The citizen science bushfire recovery projects enable people to connect with nature and science while collecting and processing crucial data for scientists and governments to use in bushfire research and recovery. This work is supported by the Australian Government’s $200 million Bushfire Recovery Program for Wildlife and their Habitat.
“We were pleased to partner with the Atlas of Living Australia for this important community focused work. The three projects will support fire-affected communities to re-engage with nature and the science of recovery. Citizen scientists will be able to collect evidence on the impacts of large-scale fire on biodiversity.”
Dr Fiona Fraser, acting Threatened Species Commissioner, DAWE.
Projects in focus
1. BioBlitzes across Australia
We are enabling community participation in a series of BioBlitzes in fire affected areas across Australia. The BioBlitzes aim to discover, identify and record as many kinds of species present in a particular area over a 24-hour period. This work is in partnership with the Centre for Ecosystem Science at UNSW, the Australian Citizen Science Association and Minderoo’s Fire and Flood Resilience initiative.
2. Bushfire recovery: focus on flowers
This project focuses on developing resources for flora-focused citizen science groups to monitor and record information about how flowers, trees and foliage recovery after a fire. This work is in partnership with the Hawkesbury Institute for the Environment at Western Sydney University.
3. Digitising our insect collections
The insect digitisation project focuses on a list of priority insect species. Members of the public participate by using the DigiVol platform to transcribe insect specimen labels in CSIRO’s National Insect Collection. DigiVol is run by the Australian Museum and is supported by Atlas of Living Australia (ALA) infrastructure. Volunteers have already digitised and transcribed 1000s of specimens. Many of the insect specimens being digitised have few or no occurrence records in the ALA and some specimens date back nearly 100 years. This information will help us understand historical changes in insect distribution across space and time.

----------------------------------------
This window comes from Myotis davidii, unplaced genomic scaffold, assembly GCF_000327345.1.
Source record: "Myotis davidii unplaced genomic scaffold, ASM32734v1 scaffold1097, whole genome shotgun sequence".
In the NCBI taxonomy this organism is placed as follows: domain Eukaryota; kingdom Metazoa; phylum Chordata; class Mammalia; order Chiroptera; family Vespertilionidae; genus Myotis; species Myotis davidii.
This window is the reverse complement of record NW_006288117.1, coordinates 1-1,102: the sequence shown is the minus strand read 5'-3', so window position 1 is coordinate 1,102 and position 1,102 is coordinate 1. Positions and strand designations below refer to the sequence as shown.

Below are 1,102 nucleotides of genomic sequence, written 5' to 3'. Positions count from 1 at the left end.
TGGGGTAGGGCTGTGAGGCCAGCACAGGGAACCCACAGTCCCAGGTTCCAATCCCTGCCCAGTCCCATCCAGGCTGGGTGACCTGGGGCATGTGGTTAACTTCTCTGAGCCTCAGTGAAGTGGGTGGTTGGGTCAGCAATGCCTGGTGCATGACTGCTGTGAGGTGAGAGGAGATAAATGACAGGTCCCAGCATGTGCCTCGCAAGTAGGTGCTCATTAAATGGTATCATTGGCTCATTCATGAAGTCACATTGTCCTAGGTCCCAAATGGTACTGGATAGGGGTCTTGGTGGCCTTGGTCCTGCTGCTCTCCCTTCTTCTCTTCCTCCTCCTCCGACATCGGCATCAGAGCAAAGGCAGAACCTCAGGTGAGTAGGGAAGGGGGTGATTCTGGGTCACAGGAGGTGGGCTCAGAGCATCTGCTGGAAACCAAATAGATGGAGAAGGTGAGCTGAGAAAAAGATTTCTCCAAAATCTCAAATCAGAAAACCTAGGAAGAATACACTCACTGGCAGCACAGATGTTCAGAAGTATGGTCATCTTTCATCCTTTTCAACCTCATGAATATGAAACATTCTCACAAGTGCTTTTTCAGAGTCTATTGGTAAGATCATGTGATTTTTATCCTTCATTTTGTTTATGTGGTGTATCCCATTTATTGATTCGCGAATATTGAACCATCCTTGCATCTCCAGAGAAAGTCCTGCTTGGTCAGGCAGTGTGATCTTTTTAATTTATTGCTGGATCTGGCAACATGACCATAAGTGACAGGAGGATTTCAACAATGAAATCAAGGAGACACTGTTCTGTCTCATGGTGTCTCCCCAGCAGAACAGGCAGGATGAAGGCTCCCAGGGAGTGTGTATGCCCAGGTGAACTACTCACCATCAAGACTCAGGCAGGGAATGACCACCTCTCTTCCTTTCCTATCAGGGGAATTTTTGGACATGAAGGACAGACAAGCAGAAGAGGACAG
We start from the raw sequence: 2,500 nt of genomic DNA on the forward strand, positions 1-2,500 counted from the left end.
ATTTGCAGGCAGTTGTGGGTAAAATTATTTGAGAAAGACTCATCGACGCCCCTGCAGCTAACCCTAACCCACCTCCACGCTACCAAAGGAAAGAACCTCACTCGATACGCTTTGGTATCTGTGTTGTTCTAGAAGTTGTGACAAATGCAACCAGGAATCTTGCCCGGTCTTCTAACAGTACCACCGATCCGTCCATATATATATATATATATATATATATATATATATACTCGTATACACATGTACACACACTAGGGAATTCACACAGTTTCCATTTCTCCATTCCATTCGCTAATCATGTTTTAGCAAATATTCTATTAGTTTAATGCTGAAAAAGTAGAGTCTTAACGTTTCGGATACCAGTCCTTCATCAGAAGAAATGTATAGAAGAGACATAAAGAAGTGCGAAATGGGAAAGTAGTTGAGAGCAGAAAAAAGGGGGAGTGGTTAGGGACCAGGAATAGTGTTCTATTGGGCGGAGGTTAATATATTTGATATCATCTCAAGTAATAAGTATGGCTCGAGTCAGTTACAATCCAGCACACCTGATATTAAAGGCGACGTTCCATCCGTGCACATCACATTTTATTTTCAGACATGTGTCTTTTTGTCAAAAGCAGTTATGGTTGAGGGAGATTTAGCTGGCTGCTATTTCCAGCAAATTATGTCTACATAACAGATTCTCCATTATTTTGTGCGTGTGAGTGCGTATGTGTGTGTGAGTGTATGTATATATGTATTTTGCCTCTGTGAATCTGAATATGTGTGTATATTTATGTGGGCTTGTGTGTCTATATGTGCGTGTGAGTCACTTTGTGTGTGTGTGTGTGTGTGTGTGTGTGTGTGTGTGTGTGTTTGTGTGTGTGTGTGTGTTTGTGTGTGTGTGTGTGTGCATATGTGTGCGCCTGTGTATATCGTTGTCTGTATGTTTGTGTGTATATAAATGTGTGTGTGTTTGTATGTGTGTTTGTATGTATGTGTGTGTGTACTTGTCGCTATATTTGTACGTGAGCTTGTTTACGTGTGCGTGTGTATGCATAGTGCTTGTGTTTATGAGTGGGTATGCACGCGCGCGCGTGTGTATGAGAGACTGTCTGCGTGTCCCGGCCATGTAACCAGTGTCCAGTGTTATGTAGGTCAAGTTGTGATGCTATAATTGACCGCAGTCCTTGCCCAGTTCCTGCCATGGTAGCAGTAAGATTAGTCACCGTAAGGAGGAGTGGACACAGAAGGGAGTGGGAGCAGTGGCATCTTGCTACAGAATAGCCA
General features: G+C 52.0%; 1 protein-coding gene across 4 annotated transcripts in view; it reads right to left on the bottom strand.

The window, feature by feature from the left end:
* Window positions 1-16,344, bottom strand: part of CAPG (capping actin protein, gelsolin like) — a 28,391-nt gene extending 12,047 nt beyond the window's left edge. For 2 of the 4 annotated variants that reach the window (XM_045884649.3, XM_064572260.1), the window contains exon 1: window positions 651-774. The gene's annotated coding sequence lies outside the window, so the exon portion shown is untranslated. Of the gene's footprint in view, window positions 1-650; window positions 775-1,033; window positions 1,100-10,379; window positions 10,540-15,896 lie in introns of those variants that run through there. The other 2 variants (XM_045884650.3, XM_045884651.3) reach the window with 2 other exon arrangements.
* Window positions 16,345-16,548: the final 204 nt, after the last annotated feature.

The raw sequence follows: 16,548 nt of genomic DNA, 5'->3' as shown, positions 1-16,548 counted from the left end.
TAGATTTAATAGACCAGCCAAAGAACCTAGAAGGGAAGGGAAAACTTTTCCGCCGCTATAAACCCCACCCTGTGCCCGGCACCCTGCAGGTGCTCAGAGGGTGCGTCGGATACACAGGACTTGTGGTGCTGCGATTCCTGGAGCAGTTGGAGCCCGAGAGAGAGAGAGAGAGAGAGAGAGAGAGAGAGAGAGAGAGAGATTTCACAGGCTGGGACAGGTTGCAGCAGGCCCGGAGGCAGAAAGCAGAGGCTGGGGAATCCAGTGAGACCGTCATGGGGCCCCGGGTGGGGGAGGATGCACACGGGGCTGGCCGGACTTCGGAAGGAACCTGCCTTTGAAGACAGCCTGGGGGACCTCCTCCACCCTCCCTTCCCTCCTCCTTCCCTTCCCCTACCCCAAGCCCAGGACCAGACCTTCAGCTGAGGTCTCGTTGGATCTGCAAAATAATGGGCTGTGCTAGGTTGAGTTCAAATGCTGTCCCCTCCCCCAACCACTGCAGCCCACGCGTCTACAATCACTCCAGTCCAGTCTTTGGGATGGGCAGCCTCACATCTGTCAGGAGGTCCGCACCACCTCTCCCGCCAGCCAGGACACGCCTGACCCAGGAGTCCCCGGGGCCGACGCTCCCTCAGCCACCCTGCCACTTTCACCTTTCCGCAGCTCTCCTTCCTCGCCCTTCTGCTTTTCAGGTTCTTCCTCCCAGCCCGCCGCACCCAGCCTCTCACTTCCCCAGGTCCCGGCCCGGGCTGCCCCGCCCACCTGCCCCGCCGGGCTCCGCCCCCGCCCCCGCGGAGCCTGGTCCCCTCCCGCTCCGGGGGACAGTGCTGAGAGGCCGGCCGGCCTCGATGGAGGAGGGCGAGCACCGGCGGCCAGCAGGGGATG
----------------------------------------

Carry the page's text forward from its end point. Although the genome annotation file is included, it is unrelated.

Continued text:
The Atlas of Living Australia delivering research-ready data for bushfire research and recovery
This work builds on the lead role the ALA took after the 2019-20 bushfires to explore how the citizen science sector could be supported
and coordinated to help deliver research-ready data in the bushfire space. Products from this work included the Citizen Science Bushfire
Project Finder and tailored blogs highlighting projects to participate in pre and post disaster events.
IN PARTNERSHIP WITH:
- Department of Agriculture, Water and the Environment
- The Centre for Ecosystem Science at UNSW
- Hawkesbury Institute for the Environment at
- Western Sydney University
- Australian Citizen Science Association
- Minderoo’s Fire and Flood Resilience initiative
- National Research Collections Australia, CSIRO
For more information, read Citizen science to boost existing bushfire recovery activities or contact us at firstname.lastname@example.org.